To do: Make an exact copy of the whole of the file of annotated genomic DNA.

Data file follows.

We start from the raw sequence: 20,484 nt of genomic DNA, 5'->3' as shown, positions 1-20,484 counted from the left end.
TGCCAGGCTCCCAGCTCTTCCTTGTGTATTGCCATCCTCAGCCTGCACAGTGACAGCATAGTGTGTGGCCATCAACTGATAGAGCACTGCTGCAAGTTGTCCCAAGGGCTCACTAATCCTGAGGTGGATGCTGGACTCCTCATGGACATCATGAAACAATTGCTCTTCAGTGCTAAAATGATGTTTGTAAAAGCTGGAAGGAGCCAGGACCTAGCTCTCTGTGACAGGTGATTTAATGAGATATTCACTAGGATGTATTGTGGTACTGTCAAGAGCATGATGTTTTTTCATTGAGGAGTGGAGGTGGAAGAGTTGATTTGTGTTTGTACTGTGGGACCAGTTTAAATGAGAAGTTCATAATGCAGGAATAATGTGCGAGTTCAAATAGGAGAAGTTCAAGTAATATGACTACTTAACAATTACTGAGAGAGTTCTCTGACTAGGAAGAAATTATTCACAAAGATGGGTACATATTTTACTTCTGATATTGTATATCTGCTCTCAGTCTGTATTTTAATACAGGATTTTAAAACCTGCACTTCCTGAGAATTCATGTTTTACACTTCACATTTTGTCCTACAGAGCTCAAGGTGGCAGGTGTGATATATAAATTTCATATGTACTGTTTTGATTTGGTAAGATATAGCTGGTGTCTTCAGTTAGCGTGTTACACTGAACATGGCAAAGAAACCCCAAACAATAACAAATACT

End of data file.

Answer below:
We start from the raw sequence: 20,484 nt of genomic DNA, 5'->3' as shown, positions 1-20,484 counted from the left end.
TGCCAGGCTCCCAGCTCTTCCTTGTGTATTGCCATCCTCAGCCTGCACAGTGACAGCATAGTGTGTGGCCATCAACTGATAGAGCACTGCTGCAAGTTGTCCCAAGGGCTCACTAATCCTGAGGTGGATGCTGGACTCCTCATGGACATCATGAAACAATTGCTCTTCAGTGCTAAAATGATGTTTGTAAAAGCTGGAAGGAGCCAGGACCTAGCTCTCTGTGACAGGTGATTTAATGAGATATTCACTAGGATGTATTGTGGTACTGTCAAGAGCATGATGTTTTTTCATTGAGGAGTGGAGGTGGAAGAGTTGATTTGTGTTTGTACTGTGGGACCAGTTTAAATGAGAAGTTCATAATGCAGGAATAATGTGCGAGTTCAAATAGGAGAAGTTCAAGTAATATGACTACTTAACAATTACTGAGAGAGTTCTCTGACTAGGAAGAAATTATTCACAAAGATGGGTACATATTTTACTTCTGATATTGTATATCTGCTCTCAGTCTGTATTTTAATACAGGATTTTAAAACCTGCACTTCCTGAGAATTCATGTTTTACACTTCACATTTTGTCCTACAGAGCTCAAGGTGGCAGGTGTGATATATAAATTTCATATGTACTGTTTTGATTTGGTAAGATATAGCTGGTGTCTTCAGTTAGCGTGTTACACTGAACATGGCAAAGAAACCCCAAACAATAACAAATACT